It was back in 1939, that German chemist Gerhard Schrader was searching for better methods to control insects when he chanced upon a substance that had greater insecticidal activity than anything he had ever seen. He named the new compound "tabun" and envisioned a breakthrough for agriculture. Hitler, however, had something else in mind for the newly developed substance. If it could kill pests, it could also kill people. A terrible new weapon was born.
Tabun was actually a colourless, odourless, relatively volatile liquid. Exposure to a few milligrams was enough to cause death. It penetrated through intact skin without any irritating effect so that a fatal dose could be absorbed with no warning. The term "nerve gas" was used to describe the substance because of its mechanism of action. The chemical interferes with the way information is transmitted from one nerve cell to another. Such transmission involves the release of chemicals called neurotransmitters from a nerve ending followed by the migration of this substance across the tiny gap separating nerve cells, known as the synapse. The neurotransmitter then stimulates an adjacent cell by fitting into a "receptor site" on its surface, very much as a key fits into a lock. This cell then releases a neurotransmitter which stimulates the next cell, and thus the message is propagated. The specific neurotransmitter involved in the nerve gas story is acetylcholine.
Once acetylcholine has carried out its job of triggering a reaction in an adjacent cell, it is decomposed by an enzyme present in the synapse. Overstimulation is therefore prevented. It is this enzyme, acetylcholinesterase, that is inactivated by nerve gases. The result is overstimulation of the nervous system, eventually leading to convulsions, paralysis and respiratory failure. The first symptoms of exposure generally include constriction of the pupils, dimming of vision, vomiting, sweating, defecation, release of secretions from the nose, eyes, mouth and lungs and twitching of muscles. Inhalation of the gas causes death within minutes but the effects of liquid exposure may be delayed as much as 18 hours.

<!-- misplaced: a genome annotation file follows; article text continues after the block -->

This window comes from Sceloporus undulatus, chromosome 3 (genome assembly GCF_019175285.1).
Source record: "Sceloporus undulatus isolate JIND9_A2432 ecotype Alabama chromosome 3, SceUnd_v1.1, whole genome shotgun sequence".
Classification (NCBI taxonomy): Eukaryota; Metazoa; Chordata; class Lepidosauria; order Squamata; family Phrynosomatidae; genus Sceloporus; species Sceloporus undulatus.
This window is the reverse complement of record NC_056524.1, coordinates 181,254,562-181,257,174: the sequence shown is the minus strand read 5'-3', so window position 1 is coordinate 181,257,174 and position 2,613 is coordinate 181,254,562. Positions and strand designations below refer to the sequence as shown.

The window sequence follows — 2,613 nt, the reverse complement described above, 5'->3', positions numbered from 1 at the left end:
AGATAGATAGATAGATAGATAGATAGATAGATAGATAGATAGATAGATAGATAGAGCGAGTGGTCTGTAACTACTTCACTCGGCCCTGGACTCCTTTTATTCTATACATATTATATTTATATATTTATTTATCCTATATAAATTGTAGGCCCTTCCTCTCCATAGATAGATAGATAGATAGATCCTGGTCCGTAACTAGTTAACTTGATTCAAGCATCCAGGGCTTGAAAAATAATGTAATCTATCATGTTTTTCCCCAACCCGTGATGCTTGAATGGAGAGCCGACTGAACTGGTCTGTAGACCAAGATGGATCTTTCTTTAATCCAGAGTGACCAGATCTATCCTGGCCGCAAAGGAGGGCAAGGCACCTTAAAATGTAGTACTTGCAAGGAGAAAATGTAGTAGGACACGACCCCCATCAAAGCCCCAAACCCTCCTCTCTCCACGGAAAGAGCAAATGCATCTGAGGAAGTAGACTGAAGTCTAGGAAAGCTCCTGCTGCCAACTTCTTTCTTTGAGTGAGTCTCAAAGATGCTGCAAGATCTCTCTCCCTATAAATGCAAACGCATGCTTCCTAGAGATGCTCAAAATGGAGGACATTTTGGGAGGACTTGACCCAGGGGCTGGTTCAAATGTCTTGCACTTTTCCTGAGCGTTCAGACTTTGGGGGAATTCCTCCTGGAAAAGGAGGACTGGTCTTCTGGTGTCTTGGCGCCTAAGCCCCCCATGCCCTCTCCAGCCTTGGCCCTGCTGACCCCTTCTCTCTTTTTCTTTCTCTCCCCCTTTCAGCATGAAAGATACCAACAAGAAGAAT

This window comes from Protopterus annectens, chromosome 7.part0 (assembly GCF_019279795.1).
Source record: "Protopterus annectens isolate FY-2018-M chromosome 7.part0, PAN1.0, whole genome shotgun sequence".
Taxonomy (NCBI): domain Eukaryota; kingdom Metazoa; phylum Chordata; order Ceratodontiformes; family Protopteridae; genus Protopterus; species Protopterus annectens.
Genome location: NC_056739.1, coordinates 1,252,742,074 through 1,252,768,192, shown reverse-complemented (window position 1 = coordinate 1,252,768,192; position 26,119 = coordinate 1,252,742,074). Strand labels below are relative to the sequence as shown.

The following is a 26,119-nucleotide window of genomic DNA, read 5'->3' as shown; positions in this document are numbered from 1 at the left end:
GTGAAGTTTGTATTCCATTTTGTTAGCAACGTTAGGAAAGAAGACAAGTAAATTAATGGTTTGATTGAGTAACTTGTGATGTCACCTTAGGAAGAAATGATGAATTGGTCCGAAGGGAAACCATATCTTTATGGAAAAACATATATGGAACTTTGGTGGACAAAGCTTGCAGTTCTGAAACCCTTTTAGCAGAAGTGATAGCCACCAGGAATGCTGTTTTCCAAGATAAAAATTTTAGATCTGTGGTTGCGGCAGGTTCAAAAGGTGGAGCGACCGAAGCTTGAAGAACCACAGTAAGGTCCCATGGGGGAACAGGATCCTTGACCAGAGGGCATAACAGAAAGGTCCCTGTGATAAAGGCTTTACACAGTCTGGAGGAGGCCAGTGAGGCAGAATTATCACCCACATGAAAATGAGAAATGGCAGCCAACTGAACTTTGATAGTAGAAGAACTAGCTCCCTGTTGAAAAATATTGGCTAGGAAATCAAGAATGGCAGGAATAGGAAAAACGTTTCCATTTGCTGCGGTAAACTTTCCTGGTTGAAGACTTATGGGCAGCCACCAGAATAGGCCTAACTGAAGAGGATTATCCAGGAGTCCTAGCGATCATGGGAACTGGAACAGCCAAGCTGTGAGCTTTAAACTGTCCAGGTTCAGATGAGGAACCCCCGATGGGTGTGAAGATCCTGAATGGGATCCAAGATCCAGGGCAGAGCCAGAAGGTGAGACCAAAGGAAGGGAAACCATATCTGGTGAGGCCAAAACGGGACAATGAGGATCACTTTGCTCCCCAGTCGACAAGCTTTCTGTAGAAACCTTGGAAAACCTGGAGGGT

By the end of the second World War, the Germans had developed sarin, a nerve gas far more potent than tabun. Then everyone else got into the picture, including the Americans and the Soviets, both of whom began to research even more efficient ways to inflict casualties. It was in the 1960s, at the height of the Cold War, that the Soviets came up with the “Novichok agents,” modeled on the German nerve gases. The name means “newcomer” in Russian and this class of chemicals were indeed designed to have new features. Hope was for a novel agent that could negate the effectiveness of NATO protective clothing and would be undetectable by standard testing reagents.
Novichoks had another “advantage.” They were fine powders, making for easier dispersion and for targeting individuals. Any powder released in front of a victim’s face would be readily inhaled. This could be accomplished in many ways including designing a package that would discharge the chemical when opened. Like sarin, these nerve agents are acetylcholinesterase inhibitors and affect the muscles that control breathing as well as the heart muscle. Now we are waiting to see if the criminal behind this poisoning is caught. If indeed it turns out to be the handiwork of Russian agents, the real criminal, someone in the Russian political hierarchy, will remain unscathed.
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